|'LET ME ENTERTAIN YOU' STORY OF GYPSY ROSE LEE COMES TO LIFE ON HARBOR STAGE|
|June 18, 2003 12:00 am|
Pilot review and photos by Bill Schlichting
Several reviews could be written about the musical "Gypsy." That's because it's a story about vaudeville acts pushed on two sisters by a mother who wants them to be what she was not.
In a way, it's a series of acts within one three-hour long production.
The play performed this month by the Chetco Pelican Players is a marvelous production.
No emotion goes untouched in the storyline. The audience will feel the sadness of a daughter forced into doing something she doesn't want to do, laughter at the acts of burlesque show girls and anger at a mother who is more interested in herself.
The mother's name is Rose (played by Judie Hanson). Her aspirations are to make it big in vaudeville. Her elder daughter Louise (played as a child by Ryan Brickley) is an untalented "mama's girl." June (played as a child by Hanna Farr) could pass for Shirley Temple before her time. June is talented and is mama's favorite.
From the beginning, Rose steps onto the stage, pushing the girls to do their act singing "Let Me Entertain You." Rose also annoys many stage hands by making sure her girls are noticed.
Rose's vaudeville act is taken on the road with an act titled "Baby June and Newsboys."
Critics find this act adorable. However, the act becomes stale over the years after Baby June and the rest of the troupe are no longer young children. Reviews aren't too good anymore.
Following a dream she had about a cow in the act, Rose pushes the idea on her daughters. The newsboys are now farm boys, June (now played by Lauren Frost) and the talentless Louise (now played by Megan Walters) wears a cow costume.
Unfortunately, it's the same act only with different costumes and a cow added to the script. It wasn't an act that brought good reviews. The actors realize this and leave the troupe. Rose faces another dilemma when June elopes and leaves the nest.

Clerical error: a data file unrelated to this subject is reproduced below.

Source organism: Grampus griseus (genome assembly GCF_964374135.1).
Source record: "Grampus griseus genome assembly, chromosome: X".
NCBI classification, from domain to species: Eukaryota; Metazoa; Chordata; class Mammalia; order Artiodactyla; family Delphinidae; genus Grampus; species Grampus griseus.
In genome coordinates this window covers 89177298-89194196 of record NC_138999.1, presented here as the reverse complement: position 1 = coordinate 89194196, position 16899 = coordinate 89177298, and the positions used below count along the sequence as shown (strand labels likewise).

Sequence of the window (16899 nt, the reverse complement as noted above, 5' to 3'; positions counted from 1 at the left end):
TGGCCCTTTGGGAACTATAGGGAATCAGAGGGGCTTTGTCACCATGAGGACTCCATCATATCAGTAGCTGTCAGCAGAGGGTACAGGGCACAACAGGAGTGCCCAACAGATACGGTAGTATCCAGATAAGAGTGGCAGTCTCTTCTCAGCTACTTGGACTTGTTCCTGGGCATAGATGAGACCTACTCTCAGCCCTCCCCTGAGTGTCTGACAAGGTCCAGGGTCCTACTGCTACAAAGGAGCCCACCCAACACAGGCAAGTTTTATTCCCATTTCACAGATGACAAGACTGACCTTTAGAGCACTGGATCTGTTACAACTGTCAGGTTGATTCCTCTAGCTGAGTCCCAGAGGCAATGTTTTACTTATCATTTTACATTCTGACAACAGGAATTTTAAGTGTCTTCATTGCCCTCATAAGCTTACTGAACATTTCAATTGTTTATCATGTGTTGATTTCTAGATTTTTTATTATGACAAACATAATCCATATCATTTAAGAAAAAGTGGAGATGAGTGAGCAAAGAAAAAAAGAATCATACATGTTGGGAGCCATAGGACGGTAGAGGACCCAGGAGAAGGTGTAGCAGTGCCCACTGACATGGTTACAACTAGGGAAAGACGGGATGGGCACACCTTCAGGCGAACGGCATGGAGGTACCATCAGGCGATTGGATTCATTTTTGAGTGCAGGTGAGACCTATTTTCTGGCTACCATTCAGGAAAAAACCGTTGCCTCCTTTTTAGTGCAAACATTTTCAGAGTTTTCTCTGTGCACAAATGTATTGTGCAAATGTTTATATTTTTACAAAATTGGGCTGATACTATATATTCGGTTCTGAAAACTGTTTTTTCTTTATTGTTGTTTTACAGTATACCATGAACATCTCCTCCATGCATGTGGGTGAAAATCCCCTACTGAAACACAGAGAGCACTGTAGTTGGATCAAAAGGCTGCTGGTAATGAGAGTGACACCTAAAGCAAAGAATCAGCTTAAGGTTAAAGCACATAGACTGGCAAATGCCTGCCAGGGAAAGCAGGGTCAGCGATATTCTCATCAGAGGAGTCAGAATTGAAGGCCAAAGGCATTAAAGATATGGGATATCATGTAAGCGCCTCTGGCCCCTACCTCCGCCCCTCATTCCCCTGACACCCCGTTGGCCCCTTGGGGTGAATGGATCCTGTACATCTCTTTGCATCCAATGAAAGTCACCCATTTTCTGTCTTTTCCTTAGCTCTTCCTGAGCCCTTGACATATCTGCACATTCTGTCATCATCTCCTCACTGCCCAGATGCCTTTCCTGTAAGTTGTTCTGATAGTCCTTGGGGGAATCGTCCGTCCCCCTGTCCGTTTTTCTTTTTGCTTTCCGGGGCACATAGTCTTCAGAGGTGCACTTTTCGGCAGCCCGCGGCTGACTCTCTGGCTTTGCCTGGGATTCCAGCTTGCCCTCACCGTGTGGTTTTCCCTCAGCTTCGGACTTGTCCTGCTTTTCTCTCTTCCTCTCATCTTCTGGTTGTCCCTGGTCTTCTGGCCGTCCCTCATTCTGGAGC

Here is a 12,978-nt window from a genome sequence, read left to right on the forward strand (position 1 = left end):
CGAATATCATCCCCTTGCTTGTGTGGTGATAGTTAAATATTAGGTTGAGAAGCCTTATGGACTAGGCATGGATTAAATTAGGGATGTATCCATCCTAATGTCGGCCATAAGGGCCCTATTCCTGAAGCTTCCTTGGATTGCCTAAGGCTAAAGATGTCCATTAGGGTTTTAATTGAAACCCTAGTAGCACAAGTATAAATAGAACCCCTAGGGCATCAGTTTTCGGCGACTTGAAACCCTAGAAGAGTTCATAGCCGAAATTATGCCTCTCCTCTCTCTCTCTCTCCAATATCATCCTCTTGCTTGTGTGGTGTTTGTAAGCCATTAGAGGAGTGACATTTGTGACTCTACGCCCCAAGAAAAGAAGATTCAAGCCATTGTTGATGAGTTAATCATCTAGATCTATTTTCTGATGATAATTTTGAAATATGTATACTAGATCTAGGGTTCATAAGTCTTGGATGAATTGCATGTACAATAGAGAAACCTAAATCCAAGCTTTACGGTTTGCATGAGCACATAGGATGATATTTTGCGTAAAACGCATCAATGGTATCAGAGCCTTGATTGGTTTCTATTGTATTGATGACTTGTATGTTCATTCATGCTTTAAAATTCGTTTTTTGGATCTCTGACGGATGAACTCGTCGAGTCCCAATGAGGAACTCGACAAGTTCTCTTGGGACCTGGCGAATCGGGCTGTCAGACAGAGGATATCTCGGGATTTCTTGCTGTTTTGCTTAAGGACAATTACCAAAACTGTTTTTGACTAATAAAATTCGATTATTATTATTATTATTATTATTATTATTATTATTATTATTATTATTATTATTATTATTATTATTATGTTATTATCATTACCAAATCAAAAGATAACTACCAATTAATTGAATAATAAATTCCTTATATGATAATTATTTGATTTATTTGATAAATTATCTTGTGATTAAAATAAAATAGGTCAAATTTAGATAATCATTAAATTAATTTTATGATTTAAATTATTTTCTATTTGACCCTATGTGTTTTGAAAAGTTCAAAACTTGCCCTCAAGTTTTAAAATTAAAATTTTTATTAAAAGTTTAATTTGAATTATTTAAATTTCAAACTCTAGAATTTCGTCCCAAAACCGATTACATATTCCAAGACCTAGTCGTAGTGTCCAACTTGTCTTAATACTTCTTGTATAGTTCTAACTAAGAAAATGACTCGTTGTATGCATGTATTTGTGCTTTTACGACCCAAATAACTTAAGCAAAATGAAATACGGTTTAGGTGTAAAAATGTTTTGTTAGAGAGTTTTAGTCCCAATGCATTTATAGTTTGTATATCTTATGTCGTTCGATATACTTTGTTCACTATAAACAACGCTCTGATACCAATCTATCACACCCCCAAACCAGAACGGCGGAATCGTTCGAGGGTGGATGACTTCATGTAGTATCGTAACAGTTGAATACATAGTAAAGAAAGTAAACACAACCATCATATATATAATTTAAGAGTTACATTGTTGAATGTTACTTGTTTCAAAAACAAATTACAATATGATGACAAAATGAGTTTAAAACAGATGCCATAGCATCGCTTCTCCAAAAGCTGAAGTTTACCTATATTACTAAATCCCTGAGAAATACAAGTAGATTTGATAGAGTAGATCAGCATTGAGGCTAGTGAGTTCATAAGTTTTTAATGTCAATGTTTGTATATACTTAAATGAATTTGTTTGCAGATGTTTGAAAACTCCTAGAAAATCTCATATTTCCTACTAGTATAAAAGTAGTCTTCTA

The stubborn Rose does not give up dreams of stardom. Even though Louise has no talent, she is convinced she can make her famous on stage.
However, another problem faces Rose: Vaudeville is dead. Her new act features Louise, a troupe of female actors and the cow. The act is rehashed with different people.
A review of this vaudeville act tells the troupe that not only is this kind of theater dead, but so is the act. It doesn't have life in a burlesque show.
At first Rose was against burlesque, but after meeting Tessie Tura (played by Hayley Farr), a stripper who called Louise and Rose Gypsies, she changed her mind. A reluctant Gypsy Rose Louise is told by her mother to do an act, baring just a shoulder.
Her name is changed to Gypsy Rose Lee and the act is a hit. She comes onto the stage with the song she learned in her childhood act and performed through her show-business career: "Let Me Entertain You."
Director Leanne McCurley did an incredible job putting this production together. Thirty-four actors playing anywhere from one to four characters were on stage (Alex Kaylan played the roles of Clarice the clarinetist, Gail, a show girl and a maid), making for a crowded curtain call. Among the cast members, 14 were newcomers to the Performing Arts Center stage, including Walters, who brilliantly played a lead role.
Music director Sandy Harper led those who had singing roles through 18 songs.
Leading the singing role was Hanson, who sang eight songs, some solo, others with either Herbie (played by Lon Goddard), who played the agent and strung-along fiance, or with others.
Other standout singers include the actors who played June and Louise, Tulsa (played by Jake Cartwright) and the strippers Mazeppa (Christina Voigt), Electra (Heather Rouge) and Tessie.
No one strips, but expect hilarious surprises.
Lexi Smith plays a fourth show girl who does a tap dance routine, which was choreographed, along with other dance numbers, by McCurley and Brieanna Wilson. All the dances were enjoyable.
Music was arranged by David Godino.
Many costumes were designed for this play by Dori Blodgett. With quite a few quick costume changes including some involving children, Dianna Cartwright, Leona Reeves and Kelsey Thompson are backstage helping this happen.
Jason Cartwright operated the spotlight. Lights and sound were done by Susan Campbell and Darryl Harmon. At the end of scene changes, the volume faded on some songs while others were annoyingly cut off.
Larry Bacon designed the 16 scenes, most of which were not repeated.
Opening night was sold out. Seats were available Saturday and Sunday and McCurley said there are plenty of tickets available for future shows.
She also announced that after opening night, the length of the play was cut by a half hour
This production continues for two more weekends. Show times are 8 p.m. Fridays and Saturdays, June 20, 21, 27 and 28, and 2 p.m. Sundays, June 22 and 29.
Tickets are $10 for adults and $5 for students. They may be purchased at Mory's, Words and Pictures, Copy-All, JC Penney, Coastal Physical Therapy, Northwest Physical Therapy, Chetco Pharmacy and Gifts or at the door beginning 45 minutes before show time. For reservations or information, call (541) 469-1857 or (877) 434-4137.